When ready to cook bring your chicken out of the refrigerator and remove from marinade and lay out flat in a roasting pan lined with onion slices. Discard the rest of the marinade. It has had raw poultry and it so you can’t use marinade for anything else.

The chicken goes into a preheated 350° oven skin side up and flat out for approximately 15 minutes per pound at 350° . I actually use a meat thermometer to check for proper doneness with poultry.

The chicken is delicious when you use a yogurt marinade. I will serve this with something like roasted carrots and a salad, or a wild rice mixture and a salad, or oven roasted potatoes and a salad.



all aboard the crazy train at the chester county SPCA?


Ok look I won’t even pretend I know what is going on, but when sources send me this photo what am I to think? When I hear of volunteers being “fired”, and police coming to the shelter when board members are there, what am I to think? Is this how the new Executive Director comports herself? Is this how they run animal shelters Philly-style? Wasn’t she at PASPCA too?

I am NOT a volunteer of the Chester County SPCA or affiliated with them. I hate to have to mention this once wonderful organization in a negative light again. But as someone who watched the last drama over the land deal unfold, and then was so excited when State Senator Andy Dinniman came in with folks to get the shelter back in shape, I have grave concerns for the future, don’t you ?

Answer me this: when did it all become power and politics and no longer about the animals?

Oh also check out the article in The Daily Local.

I am very sad about this. Drama and nonsense could kill this shelter and I have to wonder if letting people in who some considered problematic at the PASPCA was a huge mistake?

Here is hoping someone can unravel this hot mess, right?

farmhouse chic


My near and dear ones like to tease me about my affinity for farm animals (cows, goats, and chickens in particular). I am told I will always be too much of a city girl to make a good farm girl (apparently I need to tolerate long power outages better), but a girl is allowed to dream, right?

So does that make me perhaps just an accidental country girl in the making?

Mind you, the teasing is in good fun, so I really don’t mind. What I do know is I love living in Chester County and especially like the rural aspects and the open spaces. I also love the fun of the hunt for cool pieces to decorate with, and Chester County is loaded with places and even warm weather flea markets. Jake’s Flea Market in Barto comes to mind. Except Barto is actually Berks County, but that is worth the drive I am told. I have not been yet.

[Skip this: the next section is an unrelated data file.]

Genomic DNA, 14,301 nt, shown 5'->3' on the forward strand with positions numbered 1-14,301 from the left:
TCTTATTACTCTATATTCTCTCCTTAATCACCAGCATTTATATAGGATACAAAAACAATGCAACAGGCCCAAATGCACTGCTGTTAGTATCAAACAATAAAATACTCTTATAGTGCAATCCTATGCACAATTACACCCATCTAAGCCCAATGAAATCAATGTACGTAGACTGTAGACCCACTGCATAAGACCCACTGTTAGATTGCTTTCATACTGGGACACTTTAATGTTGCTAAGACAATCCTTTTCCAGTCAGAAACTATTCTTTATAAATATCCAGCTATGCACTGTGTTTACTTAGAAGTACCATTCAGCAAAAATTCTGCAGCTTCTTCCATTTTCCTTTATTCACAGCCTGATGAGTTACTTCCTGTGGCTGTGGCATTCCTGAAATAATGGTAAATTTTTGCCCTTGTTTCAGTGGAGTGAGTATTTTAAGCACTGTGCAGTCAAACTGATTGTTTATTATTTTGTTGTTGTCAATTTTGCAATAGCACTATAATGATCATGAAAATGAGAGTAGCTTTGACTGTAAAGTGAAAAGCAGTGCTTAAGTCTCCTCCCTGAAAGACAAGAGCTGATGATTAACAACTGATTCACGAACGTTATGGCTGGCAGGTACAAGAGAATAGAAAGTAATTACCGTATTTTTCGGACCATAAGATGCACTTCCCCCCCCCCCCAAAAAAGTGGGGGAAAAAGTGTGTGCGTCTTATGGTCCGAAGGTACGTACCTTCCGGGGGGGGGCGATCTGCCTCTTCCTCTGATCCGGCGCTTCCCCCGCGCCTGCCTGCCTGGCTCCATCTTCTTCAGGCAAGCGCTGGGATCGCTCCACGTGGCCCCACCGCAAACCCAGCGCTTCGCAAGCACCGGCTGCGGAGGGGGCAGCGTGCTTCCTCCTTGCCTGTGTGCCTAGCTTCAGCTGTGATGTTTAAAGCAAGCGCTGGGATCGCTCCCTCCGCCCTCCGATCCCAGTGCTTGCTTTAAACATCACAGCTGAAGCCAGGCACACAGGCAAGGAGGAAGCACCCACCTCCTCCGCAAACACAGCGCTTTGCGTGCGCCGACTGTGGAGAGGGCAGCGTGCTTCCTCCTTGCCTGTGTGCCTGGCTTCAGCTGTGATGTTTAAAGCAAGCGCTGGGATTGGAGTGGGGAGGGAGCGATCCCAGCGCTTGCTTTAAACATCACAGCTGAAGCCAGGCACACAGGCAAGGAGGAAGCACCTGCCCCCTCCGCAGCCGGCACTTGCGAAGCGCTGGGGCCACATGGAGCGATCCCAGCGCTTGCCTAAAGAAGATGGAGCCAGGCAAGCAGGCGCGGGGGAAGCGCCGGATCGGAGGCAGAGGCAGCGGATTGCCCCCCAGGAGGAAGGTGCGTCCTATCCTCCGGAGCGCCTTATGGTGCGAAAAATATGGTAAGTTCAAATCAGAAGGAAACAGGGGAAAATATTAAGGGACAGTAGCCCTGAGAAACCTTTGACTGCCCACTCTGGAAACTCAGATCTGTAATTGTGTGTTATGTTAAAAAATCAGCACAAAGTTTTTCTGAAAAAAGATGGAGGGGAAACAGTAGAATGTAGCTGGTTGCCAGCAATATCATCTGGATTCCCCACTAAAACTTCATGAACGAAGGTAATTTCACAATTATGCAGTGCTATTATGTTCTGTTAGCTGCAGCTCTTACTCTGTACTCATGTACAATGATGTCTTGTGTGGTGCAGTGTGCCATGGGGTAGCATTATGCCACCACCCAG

Will I ever love long term power outages and trees pounding the house in storms? Probably not, but surviving this winter means I am hopefully better prepared next time and hopefully we won’t experience a next time like this winter for quite a while.

As many know I have developed an affinity for certain kinds of things that would be classified as either primitive or farmhouse chic. Vintage patchwork quilts, oil lamps, rustic candlesticks, and things like milking stools would fall into that category.

Milking stools, you ask?

Yes. They are fun and add whimsy to a room. I like old wooden footstools too. You can find them all over, and the price points should always be reasonable because they are so readily available.

A reasonable price point in my opinion maxes out at around $25. I see plain wood foot and milking stools at all sorts of price points, but if the cost goes over $25 , unless they are some truly amazing bit of woodworking I loose interest. I am a picker and bargain hunter at heart, sorry.

There is a big difference in my mind between a fine country antique and an item that has a utilitarian and real purpose that also can have a second life as a fun accent in your home.

I have two. One I found languishing under a table at Reseller’s Consignment in Frazer and one came from the Smithfield Barn in Downingtown. They both came in under $25 each. They are handmade and of solid hardwood and have three leg. Milking stools have three and four legs. I have been told by actual dairy farmers that the three legged stools balance the best on uneven surfaces.